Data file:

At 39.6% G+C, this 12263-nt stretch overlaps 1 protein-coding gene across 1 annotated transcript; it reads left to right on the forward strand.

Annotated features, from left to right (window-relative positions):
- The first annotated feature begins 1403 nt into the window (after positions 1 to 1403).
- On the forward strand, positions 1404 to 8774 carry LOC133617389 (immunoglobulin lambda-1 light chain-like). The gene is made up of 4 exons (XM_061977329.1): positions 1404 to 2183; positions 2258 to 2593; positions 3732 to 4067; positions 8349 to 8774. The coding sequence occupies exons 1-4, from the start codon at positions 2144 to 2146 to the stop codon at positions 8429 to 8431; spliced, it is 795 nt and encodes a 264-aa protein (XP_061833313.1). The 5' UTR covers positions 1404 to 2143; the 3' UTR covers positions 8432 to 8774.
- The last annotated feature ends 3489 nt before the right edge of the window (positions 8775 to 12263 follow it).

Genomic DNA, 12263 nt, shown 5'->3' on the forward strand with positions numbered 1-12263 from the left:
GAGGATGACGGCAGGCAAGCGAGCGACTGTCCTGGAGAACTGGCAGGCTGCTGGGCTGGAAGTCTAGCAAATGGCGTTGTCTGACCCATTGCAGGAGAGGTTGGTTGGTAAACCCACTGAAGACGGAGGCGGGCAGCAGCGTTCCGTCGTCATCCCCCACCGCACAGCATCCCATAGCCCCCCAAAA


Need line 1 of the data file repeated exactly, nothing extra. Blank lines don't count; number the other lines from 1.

At 39.6% G+C, this 12263-nt stretch overlaps 1 protein-coding gene across 1 annotated transcript; it reads left to right on the forward strand.